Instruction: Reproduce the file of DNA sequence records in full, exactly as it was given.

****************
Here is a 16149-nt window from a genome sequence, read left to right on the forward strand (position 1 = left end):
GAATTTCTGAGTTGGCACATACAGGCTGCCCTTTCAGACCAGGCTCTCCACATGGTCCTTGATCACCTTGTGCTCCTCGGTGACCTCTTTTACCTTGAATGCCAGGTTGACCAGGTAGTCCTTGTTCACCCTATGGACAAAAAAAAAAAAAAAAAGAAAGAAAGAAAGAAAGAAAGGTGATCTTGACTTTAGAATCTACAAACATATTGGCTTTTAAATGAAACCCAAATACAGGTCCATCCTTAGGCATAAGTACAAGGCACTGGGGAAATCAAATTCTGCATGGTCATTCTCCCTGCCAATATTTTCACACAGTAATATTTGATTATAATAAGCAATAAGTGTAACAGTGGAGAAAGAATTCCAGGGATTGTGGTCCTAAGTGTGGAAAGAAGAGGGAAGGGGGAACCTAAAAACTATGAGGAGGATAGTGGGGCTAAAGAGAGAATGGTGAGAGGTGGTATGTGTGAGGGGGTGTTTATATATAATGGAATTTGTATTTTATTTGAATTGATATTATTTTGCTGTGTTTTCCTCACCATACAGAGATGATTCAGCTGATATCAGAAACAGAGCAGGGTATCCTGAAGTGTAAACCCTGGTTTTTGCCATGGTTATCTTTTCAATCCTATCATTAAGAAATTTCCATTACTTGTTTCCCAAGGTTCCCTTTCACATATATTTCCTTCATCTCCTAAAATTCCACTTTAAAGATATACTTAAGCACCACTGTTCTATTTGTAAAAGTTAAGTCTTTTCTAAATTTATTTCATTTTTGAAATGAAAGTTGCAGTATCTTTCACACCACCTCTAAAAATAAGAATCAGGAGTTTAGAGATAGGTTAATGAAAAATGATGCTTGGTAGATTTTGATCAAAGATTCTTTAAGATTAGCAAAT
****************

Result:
Here is a 16149-nt window from a genome sequence, read left to right on the forward strand (position 1 = left end):
GAATTTCTGAGTTGGCACATACAGGCTGCCCTTTCAGACCAGGCTCTCCACATGGTCCTTGATCACCTTGTGCTCCTCGGTGACCTCTTTTACCTTGAATGCCAGGTTGACCAGGTAGTCCTTGTTCACCCTATGGACAAAAAAAAAAAAAAAAAGAAAGAAAGAAAGAAAGAAAGGTGATCTTGACTTTAGAATCTACAAACATATTGGCTTTTAAATGAAACCCAAATACAGGTCCATCCTTAGGCATAAGTACAAGGCACTGGGGAAATCAAATTCTGCATGGTCATTCTCCCTGCCAATATTTTCACACAGTAATATTTGATTATAATAAGCAATAAGTGTAACAGTGGAGAAAGAATTCCAGGGATTGTGGTCCTAAGTGTGGAAAGAAGAGGGAAGGGGGAACCTAAAAACTATGAGGAGGATAGTGGGGCTAAAGAGAGAATGGTGAGAGGTGGTATGTGTGAGGGGGTGTTTATATATAATGGAATTTGTATTTTATTTGAATTGATATTATTTTGCTGTGTTTTCCTCACCATACAGAGATGATTCAGCTGATATCAGAAACAGAGCAGGGTATCCTGAAGTGTAAACCCTGGTTTTTGCCATGGTTATCTTTTCAATCCTATCATTAAGAAATTTCCATTACTTGTTTCCCAAGGTTCCCTTTCACATATATTTCCTTCATCTCCTAAAATTCCACTTTAAAGATATACTTAAGCACCACTGTTCTATTTGTAAAAGTTAAGTCTTTTCTAAATTTATTTCATTTTTGAAATGAAAGTTGCAGTATCTTTCACACCACCTCTAAAAATAAGAATCAGGAGTTTAGAGATAGGTTAATGAAAAATGATGCTTGGTAGATTTTGATCAAAGATTCTTTAAGATTAGCAAAT